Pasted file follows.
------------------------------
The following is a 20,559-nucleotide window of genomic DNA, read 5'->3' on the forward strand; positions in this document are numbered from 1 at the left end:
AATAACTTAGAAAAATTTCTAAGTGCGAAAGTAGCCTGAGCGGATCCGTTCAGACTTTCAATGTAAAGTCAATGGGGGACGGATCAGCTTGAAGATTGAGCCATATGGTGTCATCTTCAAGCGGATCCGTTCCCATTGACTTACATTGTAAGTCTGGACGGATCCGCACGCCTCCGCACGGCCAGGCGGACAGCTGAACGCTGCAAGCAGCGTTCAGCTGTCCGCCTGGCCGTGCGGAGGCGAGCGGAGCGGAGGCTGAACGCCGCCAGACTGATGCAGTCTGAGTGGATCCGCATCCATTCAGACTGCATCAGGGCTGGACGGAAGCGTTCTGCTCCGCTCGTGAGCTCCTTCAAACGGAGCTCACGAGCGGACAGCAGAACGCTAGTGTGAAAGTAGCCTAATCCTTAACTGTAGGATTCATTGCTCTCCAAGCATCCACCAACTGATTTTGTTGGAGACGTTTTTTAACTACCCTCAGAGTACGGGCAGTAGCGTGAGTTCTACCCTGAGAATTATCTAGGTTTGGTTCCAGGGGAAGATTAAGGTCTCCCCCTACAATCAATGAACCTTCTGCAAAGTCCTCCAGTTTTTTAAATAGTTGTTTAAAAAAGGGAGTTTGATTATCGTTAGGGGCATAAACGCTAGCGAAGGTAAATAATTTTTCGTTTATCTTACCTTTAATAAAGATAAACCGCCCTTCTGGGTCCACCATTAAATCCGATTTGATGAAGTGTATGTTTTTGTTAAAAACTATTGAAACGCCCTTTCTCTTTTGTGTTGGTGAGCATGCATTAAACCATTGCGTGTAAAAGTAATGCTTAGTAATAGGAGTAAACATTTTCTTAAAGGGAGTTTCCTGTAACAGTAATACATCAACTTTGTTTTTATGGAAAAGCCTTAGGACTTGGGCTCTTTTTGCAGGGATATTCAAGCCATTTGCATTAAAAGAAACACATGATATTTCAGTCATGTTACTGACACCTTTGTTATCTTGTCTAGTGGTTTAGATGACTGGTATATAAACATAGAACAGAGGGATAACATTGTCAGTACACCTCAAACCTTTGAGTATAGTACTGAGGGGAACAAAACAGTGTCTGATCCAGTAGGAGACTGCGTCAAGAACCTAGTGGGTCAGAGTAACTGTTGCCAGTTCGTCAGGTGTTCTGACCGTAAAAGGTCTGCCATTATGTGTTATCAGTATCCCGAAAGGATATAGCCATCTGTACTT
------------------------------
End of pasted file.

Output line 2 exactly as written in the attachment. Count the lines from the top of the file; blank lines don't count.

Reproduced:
AATAACTTAGAAAAATTTCTAAGTGCGAAAGTAGCCTGAGCGGATCCGTTCAGACTTTCAATGTAAAGTCAATGGGGGACGGATCAGCTTGAAGATTGAGCCATATGGTGTCATCTTCAAGCGGATCCGTTCCCATTGACTTACATTGTAAGTCTGGACGGATCCGCACGCCTCCGCACGGCCAGGCGGACAGCTGAACGCTGCAAGCAGCGTTCAGCTGTCCGCCTGGCCGTGCGGAGGCGAGCGGAGCGGAGGCTGAACGCCGCCAGACTGATGCAGTCTGAGTGGATCCGCATCCATTCAGACTGCATCAGGGCTGGACGGAAGCGTTCTGCTCCGCTCGTGAGCTCCTTCAAACGGAGCTCACGAGCGGACAGCAGAACGCTAGTGTGAAAGTAGCCTAATCCTTAACTGTAGGATTCATTGCTCTCCAAGCATCCACCAACTGATTTTGTTGGAGACGTTTTTTAACTACCCTCAGAGTACGGGCAGTAGCGTGAGTTCTACCCTGAGAATTATCTAGGTTTGGTTCCAGGGGAAGATTAAGGTCTCCCCCTACAATCAATGAACCTTCTGCAAAGTCCTCCAGTTTTTTAAATAGTTGTTTAAAAAAGGGAGTTTGATTATCGTTAGGGGCATAAACGCTAGCGAAGGTAAATAATTTTTCGTTTATCTTACCTTTAATAAAGATAAACCGCCCTTCTGGGTCCACCATTAAATCCGATTTGATGAAGTGTATGTTTTTGTTAAAAACTATTGAAACGCCCTTTCTCTTTTGTGTTGGTGAGCATGCATTAAACCATTGCGTGTAAAAGTAATGCTTAGTAATAGGAGTAAACATTTTCTTAAAGGGAGTTTCCTGTAACAGTAATACATCAACTTTGTTTTTATGGAAAAGCCTTAGGACTTGGGCTCTTTTTGCAGGGATATTCAAGCCATTTGCATTAAAAGAAACACATGATATTTCAGTCATGTTACTGACACCTTTGTTATCTTGTCTAGTGGTTTAGATGACTGGTATATAAACATAGAACAGAGGGATAACATTGTCAGTACACCTCAAACCTTTGAGTATAGTACTGAGGGGAACAAAACAGTGTCTGATCCAGTAGGAGACTGCGTCAAGAACCTAGTGGGTCAGAGTAACTGTTGCCAGTTCGTCAGGTGTTCTGACCGTAAAAGGTCTGCCATTATGTGTTATCAGTATCCCGAAAGGATATAGCCATCTGTACTT